Software Reliability

Software is everywhere! Therefore, our society heavily depends on the correctness and reliability of this software: we need techniques to show that software always behaves in the way that we expect, e.g. it will not crash, it computes the results that we expect, it does not have bugs and it does not violate the security or privacy of its users.

To guarantee the correctness and reliability of software, within the FMT group, we develop various verification techniques to reason about software.

First of all, we develop the VerCors program verifier, a tool set to verify concurrent and parallel programs: the user specifies the desired behaviour in terms of pre- and postconditions (and possible auxiliary annotations), and the tool then tries to automatically check whether the program respects the specification. The VerCors verifier can reason about (concurrent and parallel) programs written in Java, (a subset of) C, and OpenCL.

Second, we also develop the Refinement Framework within the Isabelle interactive theorem prover. Interactive theorem provers allow users to develop proofs (eg. that a program is correct) that are checked by the computer to rule out errors. The Isabelle Refinement Framework allows one to first verify an abstract version of a program, and then refine it, in several correctness preserving steps, to a concrete efficiently executable program. The Isabelle Refinement Framework has been used for various (sequential) algorithms, which eventually were refined into Standard ML or LLVM programs.

We offer student research projects related to program verification. These projects can be on different topics:

Prerequisites

Related Modules

Available Project Proposals

If you are interested in the general topic of Software Reliability, or if you have your own project idea related to the topic, please contact us directly. Alternatively, you can also work on one of the following concrete project proposals:

  • Prove your (functional) Algorithm in Isabelle/HOL

    Supervisors: Peter Lammich
    Interactive Theorem Provers (ITPs) provide a way to develop computer checked (mathematical) proofs. In particular, they can be used to prove programs correct. In this project, you will learn to use an ITP, and apply it to prove correct a functional program or data structure of your choice (agreed on with the supervisor).

  • A library for atomic operations in VerCors

    Supervisor: Marieke Huisman
    Many concurrent programs use atomic operations for efficiency reasons. In order to verify such programs, we need to provide formalisations of the atomic operations. We have several papers that describe suitable formalisations for atomic operations, but we lack a standard library that we can load if we wish to verify a new algorithm using atomic operations.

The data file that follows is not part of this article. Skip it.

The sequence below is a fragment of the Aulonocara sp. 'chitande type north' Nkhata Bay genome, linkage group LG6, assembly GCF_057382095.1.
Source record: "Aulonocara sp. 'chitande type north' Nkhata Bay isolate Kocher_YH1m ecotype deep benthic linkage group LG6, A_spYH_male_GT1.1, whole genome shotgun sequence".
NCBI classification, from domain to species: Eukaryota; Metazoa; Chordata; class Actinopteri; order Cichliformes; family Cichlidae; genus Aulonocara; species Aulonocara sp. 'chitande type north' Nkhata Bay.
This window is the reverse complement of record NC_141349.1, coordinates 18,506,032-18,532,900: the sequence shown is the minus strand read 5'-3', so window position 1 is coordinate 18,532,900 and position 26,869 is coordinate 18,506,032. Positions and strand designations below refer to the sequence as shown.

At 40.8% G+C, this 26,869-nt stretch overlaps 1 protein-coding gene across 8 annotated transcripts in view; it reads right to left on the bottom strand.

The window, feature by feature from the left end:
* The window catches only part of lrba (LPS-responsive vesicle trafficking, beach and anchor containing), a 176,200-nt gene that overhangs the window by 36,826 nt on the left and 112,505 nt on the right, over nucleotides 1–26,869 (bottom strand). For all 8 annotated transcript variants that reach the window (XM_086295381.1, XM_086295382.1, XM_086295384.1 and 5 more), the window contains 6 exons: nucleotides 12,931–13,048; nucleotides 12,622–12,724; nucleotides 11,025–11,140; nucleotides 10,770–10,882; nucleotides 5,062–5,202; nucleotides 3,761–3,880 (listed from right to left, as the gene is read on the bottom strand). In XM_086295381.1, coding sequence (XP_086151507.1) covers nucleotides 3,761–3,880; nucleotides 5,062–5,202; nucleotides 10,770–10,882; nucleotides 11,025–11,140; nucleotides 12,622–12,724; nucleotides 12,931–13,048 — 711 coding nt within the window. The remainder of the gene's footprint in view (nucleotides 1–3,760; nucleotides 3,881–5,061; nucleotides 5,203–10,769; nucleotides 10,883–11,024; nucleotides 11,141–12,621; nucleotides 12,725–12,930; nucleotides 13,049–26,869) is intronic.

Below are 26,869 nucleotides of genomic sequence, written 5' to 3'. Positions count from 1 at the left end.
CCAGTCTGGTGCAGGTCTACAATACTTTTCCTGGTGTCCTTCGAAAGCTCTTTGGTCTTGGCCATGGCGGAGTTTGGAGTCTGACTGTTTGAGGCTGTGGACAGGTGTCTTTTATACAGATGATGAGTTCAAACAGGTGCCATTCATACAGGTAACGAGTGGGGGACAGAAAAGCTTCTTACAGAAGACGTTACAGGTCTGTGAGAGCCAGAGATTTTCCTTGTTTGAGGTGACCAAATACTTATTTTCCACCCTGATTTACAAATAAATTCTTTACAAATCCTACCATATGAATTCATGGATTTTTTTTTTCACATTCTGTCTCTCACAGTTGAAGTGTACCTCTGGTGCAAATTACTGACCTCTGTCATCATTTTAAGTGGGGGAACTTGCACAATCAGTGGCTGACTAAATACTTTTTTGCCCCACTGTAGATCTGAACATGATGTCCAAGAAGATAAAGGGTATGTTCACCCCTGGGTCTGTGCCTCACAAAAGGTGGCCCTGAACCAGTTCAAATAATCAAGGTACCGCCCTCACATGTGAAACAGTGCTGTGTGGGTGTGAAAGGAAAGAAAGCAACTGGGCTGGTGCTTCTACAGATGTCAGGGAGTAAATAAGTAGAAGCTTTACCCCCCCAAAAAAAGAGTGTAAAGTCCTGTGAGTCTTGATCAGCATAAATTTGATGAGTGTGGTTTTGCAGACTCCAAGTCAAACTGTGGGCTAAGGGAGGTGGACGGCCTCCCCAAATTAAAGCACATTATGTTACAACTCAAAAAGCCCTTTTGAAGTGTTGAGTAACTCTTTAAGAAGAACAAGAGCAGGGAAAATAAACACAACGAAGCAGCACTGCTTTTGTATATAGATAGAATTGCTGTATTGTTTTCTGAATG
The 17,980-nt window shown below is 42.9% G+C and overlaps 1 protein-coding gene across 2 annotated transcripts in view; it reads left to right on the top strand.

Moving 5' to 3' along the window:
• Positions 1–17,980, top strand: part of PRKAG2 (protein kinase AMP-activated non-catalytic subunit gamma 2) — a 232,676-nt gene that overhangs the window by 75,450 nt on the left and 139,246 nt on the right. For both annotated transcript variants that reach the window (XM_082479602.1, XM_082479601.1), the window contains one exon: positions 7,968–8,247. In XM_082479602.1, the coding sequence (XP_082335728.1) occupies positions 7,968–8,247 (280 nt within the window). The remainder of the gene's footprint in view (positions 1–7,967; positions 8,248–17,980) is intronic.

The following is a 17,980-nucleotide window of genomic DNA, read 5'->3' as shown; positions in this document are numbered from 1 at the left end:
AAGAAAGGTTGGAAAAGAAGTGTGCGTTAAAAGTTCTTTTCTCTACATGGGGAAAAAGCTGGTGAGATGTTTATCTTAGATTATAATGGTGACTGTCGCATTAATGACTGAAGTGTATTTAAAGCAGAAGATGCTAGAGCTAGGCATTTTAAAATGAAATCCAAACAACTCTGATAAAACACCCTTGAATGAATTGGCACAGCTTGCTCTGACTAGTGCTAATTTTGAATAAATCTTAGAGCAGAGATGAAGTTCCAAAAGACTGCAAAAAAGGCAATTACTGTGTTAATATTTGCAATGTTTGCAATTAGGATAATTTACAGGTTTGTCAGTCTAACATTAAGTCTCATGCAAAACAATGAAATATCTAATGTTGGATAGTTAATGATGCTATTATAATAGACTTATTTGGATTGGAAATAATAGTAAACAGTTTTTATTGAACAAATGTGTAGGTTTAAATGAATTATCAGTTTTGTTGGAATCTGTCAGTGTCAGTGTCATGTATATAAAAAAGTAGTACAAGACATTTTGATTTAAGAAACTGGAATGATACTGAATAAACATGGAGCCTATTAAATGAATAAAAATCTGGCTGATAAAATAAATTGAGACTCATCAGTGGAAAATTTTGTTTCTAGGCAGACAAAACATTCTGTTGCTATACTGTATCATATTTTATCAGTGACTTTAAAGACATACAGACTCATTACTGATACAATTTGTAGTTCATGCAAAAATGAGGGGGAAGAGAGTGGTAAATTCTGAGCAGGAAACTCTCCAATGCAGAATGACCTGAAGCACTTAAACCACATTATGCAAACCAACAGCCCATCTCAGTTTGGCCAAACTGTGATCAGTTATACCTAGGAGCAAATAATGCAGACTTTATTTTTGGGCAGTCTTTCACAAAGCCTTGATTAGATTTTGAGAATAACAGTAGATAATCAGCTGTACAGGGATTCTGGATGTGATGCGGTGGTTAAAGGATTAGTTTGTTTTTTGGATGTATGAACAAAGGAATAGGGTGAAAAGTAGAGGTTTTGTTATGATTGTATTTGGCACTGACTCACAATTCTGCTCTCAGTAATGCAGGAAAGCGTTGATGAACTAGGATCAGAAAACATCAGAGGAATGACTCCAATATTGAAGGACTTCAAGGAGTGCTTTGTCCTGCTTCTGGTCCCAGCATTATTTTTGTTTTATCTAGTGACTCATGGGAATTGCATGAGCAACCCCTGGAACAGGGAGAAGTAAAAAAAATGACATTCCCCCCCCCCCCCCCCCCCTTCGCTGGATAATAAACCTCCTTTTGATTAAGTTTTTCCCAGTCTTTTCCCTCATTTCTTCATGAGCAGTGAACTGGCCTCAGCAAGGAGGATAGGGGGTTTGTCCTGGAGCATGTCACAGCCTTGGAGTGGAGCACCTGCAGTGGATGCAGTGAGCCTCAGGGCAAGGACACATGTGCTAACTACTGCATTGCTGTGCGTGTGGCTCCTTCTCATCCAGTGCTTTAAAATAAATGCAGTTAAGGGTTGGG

The goal of this project is to develop such a library. You will be expected to take the following steps:

    • study the papers that provide verification examples using atomic operations
    • from these papers, distil one or more suitable formalisations of atomic operations
    • provide these formalisations as standard libraries that can be reused in VerCors
    • if time permits, provide a formal argument why the library specification is sound 
  • Improved support for non-linear arithmetic

    Supervisors: Marieke Huisman, Bob Rubbens
    Program verification with VerCors relies on SMT solvers such as Z3 to compute whether or not formulas hold. SMT solvers are good at solving Boolean and simple arithmetic. However, when non-linear arithmetic is used, such as multiplication or modulo, proving programs correct becomes difficult. Furthermore, support for non-linear arithmetic is often not directly usable.
    The goal of this project is to determine the limits of and tuning needed to use the non-linear arithmetic support in SMT solvers with VerCors.
    This is done through the following steps:

    • Study papers documenting support for non-linear arithmetic in SMT solvers
    • Document the kinds of non-linear arithmetic that are supported and their limits
    • Find, and possibly design, examples to test the non-linear capabilities of SMT solvers
    • Categorize and benchmark the different flags, options, and their values, for tuning non-linear arithmetic solving.
  • Bounded numbers support for VerCors

    Supervisors: Marieke Huisman, Ömer Şakar
    The VerCors program verifier can reason about programs with integers. When reasoning about these integers, we interpret them as mathematical integers. However, in real programs these integers are machine integers or bounded integers. Besides integers, VerCors currently does not support reasoning about bytes, shorts and similar.
    In this project, we would like to investigate how we can add support for bounded numbers (e.g. integers, bytes, shorts and similar):
    The following steps would be necessary:

    • understand how bounded numbers are encoded
    • understand how different modes for reasoning (e.g. bounded, mathematic) can be supported
    • understand the VerCors architecture
    • investigate how to add bounded numbers into VerCors
    • implement the necessary changes 
  • Termination checking support in VerCors

    Supervisors: Marieke Huisman, Petra van den Bos
    Termination of a program is usually a desired property, but sometimes the programmer unintentionally violates this property. For example, if the programmer wrote a non-terminating loop, or used a function call resulting in non-terminating recursion. In this project you will study program termination and implement verification support in the tool VerCors. You will focus on proving termination of loops. Note: In principle it is well-known how to reason about termination, but the challenge of this project is to incorporate this well-known technique into the VerCors verifier.
    You will be expected to take the following steps:

    • Study papers about verification of loop termination.
    • Write an example program with loop termination specifications.
    • Understand the VerCors architecture.
    • Investigate how to adapt the VerCors architecture such that it supports loop termination specifications.
    • Implement the necessary changes. 
  • VerCors support for quantitative separation logic

    Supervisor: Marieke Huisman
    Recently, a quantitative separation logic to reason about probabilistic pointer programs has been proposed. In Twente we are developing the VerCors program verifier, which uses separation logic to reason about (concurrent) programs. In this project, we would like to investigate how we could adapt the setup of the VerCors verifier such that it could support this quantitative separation logic.